The CRS report also reviews DoD funding for AI, international competition in the field, including Chinese investment in US AI companies, and the foreseeable impacts of AI technologies on the future of combat. See Artificial Intelligence and National Security, April 26, 2018.

“We’re going to have self-driving vehicles in theater for the Army before we’ll have self-driving cars on the streets,” Michael Griffin, the undersecretary of defense for research and engineering told Congress last month (as reported by Bloomberg).

Other new and updated reports from the Congressional Research Service include the following.

Foreign Aid: An Introduction to U.S. Programs and Policy, April 25, 2018

OPIC, USAID, and Proposed Development Finance Reorganization, April 27, 2018

OPEC and Non-OPEC Crude Oil Production Agreement: Compliance StatusCRS Insight, April 26, 2018

What Is the Farm Bill?, updated April 26, 2018

A Shift in the International Security Environment: Potential Implications for Defense–Issues for Congress, updated April 26, 2018

Navy Aegis Ballistic Missile Defense (BMD) Program: Background and Issues for Congress, updated April 27, 2018

China Naval Modernization: Implications for U.S. Navy Capabilities — Background and Issues for Congress, updated April 25, 2018

Russian Compliance with the Intermediate Range Nuclear Forces (INF) Treaty: Background and Issues for Congress, updated April 25, 2018

The First Responder Network (FirstNet) and Next-Generation Communications for Public Safety: Issues for Congress, April 27, 2018

African American Members of the United States Congress: 1870-2018, updated April 26, 2018

JASON: Artificial Intelligence for Health Care

The field of artificial intelligence is habitually susceptible to exaggerated claims and expectations. But when it comes to new applications in health care, some of those claims may prove to be valid, says a new report from the JASON scientific advisory panel.

“Overall, JASON finds that AI is beginning to play a growing role in transformative changes now underway in both health and health care, in and out of the clinical setting.”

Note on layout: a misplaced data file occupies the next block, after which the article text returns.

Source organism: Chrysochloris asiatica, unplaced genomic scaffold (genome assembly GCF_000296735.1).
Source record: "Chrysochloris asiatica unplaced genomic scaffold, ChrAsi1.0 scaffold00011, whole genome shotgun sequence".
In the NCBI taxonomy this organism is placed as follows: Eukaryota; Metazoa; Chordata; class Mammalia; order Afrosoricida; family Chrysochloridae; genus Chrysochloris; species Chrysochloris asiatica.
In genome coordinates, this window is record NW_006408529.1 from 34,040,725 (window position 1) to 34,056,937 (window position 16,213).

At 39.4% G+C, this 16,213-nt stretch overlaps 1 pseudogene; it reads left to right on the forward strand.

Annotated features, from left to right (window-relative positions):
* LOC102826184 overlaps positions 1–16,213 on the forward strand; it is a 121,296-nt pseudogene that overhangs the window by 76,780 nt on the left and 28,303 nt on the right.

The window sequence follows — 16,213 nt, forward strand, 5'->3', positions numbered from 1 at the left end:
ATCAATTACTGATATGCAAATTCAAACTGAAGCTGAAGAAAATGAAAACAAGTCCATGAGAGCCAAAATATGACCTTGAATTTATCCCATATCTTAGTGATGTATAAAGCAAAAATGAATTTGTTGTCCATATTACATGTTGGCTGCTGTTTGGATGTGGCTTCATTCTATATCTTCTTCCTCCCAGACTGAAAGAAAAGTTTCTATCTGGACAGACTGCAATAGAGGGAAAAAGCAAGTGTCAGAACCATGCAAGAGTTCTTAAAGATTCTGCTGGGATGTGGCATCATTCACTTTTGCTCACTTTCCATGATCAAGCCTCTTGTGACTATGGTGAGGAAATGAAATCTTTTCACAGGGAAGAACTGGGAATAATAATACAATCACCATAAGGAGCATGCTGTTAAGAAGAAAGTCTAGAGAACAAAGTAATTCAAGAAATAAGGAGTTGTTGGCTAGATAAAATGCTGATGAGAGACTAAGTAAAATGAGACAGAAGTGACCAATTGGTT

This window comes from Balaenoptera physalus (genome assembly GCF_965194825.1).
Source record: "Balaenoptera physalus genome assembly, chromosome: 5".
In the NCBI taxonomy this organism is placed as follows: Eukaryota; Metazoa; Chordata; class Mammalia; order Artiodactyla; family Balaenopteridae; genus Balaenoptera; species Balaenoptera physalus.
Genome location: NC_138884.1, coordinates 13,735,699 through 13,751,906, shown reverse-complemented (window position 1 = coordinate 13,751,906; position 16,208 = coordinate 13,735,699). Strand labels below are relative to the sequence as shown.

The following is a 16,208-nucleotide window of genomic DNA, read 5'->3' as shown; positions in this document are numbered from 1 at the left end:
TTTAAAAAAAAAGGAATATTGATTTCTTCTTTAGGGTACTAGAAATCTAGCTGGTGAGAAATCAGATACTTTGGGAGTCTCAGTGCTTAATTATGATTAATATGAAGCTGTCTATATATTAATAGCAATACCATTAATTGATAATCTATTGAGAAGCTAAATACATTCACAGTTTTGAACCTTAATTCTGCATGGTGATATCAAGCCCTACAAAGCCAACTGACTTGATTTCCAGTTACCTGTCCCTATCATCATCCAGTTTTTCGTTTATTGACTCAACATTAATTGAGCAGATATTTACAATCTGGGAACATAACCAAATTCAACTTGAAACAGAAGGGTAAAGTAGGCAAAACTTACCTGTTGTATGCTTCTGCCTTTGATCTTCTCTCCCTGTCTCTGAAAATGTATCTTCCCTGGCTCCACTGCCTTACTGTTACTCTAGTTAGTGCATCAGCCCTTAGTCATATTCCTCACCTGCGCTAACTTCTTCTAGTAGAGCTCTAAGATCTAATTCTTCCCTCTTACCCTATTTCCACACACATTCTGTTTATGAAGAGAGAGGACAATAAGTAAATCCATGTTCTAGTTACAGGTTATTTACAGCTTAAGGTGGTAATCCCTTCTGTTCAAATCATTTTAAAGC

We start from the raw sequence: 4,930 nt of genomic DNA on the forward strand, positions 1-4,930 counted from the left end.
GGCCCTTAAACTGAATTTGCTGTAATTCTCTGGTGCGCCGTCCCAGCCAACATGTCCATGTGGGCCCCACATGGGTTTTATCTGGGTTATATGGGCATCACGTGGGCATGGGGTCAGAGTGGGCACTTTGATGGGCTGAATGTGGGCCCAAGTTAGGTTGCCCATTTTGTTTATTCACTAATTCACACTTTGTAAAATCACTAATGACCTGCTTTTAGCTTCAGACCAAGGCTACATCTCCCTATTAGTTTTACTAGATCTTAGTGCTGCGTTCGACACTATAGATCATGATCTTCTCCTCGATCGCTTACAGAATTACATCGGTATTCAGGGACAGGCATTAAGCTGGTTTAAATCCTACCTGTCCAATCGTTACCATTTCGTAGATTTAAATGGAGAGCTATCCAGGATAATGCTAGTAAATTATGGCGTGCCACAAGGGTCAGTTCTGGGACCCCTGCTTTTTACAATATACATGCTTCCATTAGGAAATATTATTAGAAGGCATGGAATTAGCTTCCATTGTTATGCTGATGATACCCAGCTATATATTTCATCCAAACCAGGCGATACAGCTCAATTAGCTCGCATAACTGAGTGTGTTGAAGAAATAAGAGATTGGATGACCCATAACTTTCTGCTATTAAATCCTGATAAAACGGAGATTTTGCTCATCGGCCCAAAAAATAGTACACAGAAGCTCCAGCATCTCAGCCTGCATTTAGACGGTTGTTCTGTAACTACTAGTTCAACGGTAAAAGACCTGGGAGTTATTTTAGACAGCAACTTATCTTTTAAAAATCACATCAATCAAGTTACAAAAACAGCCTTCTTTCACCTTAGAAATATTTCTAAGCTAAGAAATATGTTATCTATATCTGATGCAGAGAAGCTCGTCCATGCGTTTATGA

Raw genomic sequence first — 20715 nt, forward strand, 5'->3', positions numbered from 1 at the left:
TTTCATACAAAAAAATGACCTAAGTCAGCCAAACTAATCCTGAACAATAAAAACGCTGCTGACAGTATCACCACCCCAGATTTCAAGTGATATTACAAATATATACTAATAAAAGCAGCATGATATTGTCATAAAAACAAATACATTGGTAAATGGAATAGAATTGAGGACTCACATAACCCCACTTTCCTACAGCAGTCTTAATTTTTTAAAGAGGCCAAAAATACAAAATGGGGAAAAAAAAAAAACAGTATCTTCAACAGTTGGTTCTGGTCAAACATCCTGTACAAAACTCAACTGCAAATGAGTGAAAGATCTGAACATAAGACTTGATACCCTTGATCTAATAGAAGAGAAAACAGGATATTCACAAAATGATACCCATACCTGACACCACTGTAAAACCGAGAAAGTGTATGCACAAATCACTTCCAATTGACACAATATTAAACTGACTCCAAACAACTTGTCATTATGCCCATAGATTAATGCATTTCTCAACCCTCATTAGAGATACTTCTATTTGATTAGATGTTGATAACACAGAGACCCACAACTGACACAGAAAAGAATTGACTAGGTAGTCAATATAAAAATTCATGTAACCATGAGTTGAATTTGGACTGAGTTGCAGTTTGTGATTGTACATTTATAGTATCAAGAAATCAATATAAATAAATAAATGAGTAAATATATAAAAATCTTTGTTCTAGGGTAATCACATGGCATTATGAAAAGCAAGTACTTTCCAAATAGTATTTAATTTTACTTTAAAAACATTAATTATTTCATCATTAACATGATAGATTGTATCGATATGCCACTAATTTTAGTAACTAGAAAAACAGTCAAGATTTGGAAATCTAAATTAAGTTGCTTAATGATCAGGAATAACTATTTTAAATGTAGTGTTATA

“One can imagine a day where people could, for instance, 1) use their cell phone to check their own cancer or heart disease biomarker levels weekly to understand their own personal baseline and trends, or 2) ask a partner to take a cell-phone-based HIV test before a sexual encounter.”

Already, automated skin cancer detection programs have demonstrated performance comparable to human dermatologists.

The JASON report was requested and sponsored by the U.S. Department of Health and Human Services. See Artificial Intelligence for Health and Health Care, JSR-17-Task-002, December 2017.

Benefits aside, there are new opportunities for deception and scams, the report said.

“There is potential for the proliferation of misinformation that could cause harm or impede the adoption of AI applications for health. Websites, apps, and companies have already emerged that appear questionable based on information available.”

Fundamentally, the JASONs said, the future of AI in health care depends on access to private health data.

“The availability of and access to high quality data is critical in the development and ultimate implementation of AI applications. The existence of some such data has already proven its value in providing opportunities for the development of AI applications in medical imaging.”

“A major initiative is just beginning in the U.S. to collect a massive amount of individual health data, including social behavioral information. This is a ten year, $1.5B National Institutes of Health (NIH) Precision Medicine Initiative (PMI) project called All of Us Research Program. The goal is to develop a 1,000,000 person-plus cohort of individuals across the country willing to share their biology, lifestyle, and environment data for the purpose of research.”

But all such efforts raise knotty questions of data security and personal privacy.

“PMI has recognized from the start of this initiative that no amount of de-identification (anonymization) of the data will guarantee the privacy protection of the participants.”

Lately, the US Government has barred access by non-US researchers to a National Cancer Institute database concerning Medicare recipients, according to a story in The Lancet Oncology. See “International access to major US cancer database halted” by Bryant Furlow, January 18, 2018 (sub. req’d.).